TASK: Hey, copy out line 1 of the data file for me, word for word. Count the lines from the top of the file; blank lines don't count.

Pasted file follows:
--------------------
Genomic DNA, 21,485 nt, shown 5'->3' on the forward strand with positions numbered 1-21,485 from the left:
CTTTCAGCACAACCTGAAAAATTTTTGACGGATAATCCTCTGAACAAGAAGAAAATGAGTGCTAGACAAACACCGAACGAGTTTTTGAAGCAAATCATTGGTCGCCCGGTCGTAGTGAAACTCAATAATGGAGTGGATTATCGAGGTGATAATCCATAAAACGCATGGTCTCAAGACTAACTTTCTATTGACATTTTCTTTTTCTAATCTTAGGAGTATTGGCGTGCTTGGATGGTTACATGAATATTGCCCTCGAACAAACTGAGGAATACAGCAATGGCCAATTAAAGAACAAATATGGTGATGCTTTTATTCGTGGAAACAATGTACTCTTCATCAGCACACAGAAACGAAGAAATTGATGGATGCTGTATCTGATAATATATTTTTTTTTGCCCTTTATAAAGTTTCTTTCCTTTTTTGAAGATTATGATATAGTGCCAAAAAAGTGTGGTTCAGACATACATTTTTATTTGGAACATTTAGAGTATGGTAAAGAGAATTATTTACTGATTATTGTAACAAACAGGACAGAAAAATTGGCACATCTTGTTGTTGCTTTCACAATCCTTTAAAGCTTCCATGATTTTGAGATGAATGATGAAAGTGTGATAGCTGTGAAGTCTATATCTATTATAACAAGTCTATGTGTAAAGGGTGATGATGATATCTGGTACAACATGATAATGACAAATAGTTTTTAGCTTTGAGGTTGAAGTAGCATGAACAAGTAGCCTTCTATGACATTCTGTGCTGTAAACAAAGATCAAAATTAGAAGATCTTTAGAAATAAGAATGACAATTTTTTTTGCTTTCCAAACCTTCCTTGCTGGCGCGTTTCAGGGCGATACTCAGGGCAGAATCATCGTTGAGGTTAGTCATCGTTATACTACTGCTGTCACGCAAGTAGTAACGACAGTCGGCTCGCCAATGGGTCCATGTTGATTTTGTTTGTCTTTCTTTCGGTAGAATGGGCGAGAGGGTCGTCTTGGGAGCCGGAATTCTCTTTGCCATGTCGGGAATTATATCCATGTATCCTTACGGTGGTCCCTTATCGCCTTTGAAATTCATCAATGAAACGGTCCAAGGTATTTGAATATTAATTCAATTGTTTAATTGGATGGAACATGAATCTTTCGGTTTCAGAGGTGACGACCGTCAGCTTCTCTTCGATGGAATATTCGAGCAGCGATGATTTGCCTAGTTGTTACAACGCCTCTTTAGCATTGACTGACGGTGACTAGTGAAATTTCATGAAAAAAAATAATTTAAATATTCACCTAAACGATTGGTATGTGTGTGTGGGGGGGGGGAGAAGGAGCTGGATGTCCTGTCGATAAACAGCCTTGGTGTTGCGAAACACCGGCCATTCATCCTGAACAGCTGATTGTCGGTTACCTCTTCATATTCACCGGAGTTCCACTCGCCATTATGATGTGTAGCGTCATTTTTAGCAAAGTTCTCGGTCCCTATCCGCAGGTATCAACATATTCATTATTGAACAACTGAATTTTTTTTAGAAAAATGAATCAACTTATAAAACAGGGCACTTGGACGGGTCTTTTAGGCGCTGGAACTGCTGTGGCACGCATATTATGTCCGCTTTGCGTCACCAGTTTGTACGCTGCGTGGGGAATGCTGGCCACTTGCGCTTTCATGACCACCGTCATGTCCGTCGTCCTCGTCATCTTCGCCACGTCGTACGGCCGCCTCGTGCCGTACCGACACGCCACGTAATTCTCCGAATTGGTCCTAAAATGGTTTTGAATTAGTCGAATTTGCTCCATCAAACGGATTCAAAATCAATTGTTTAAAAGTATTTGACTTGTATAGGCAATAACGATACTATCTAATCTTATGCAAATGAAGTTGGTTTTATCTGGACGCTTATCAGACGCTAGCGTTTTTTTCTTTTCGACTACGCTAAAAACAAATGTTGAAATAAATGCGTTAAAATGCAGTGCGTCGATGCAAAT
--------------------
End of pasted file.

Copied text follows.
Genomic DNA, 21,485 nt, shown 5'->3' on the forward strand with positions numbered 1-21,485 from the left: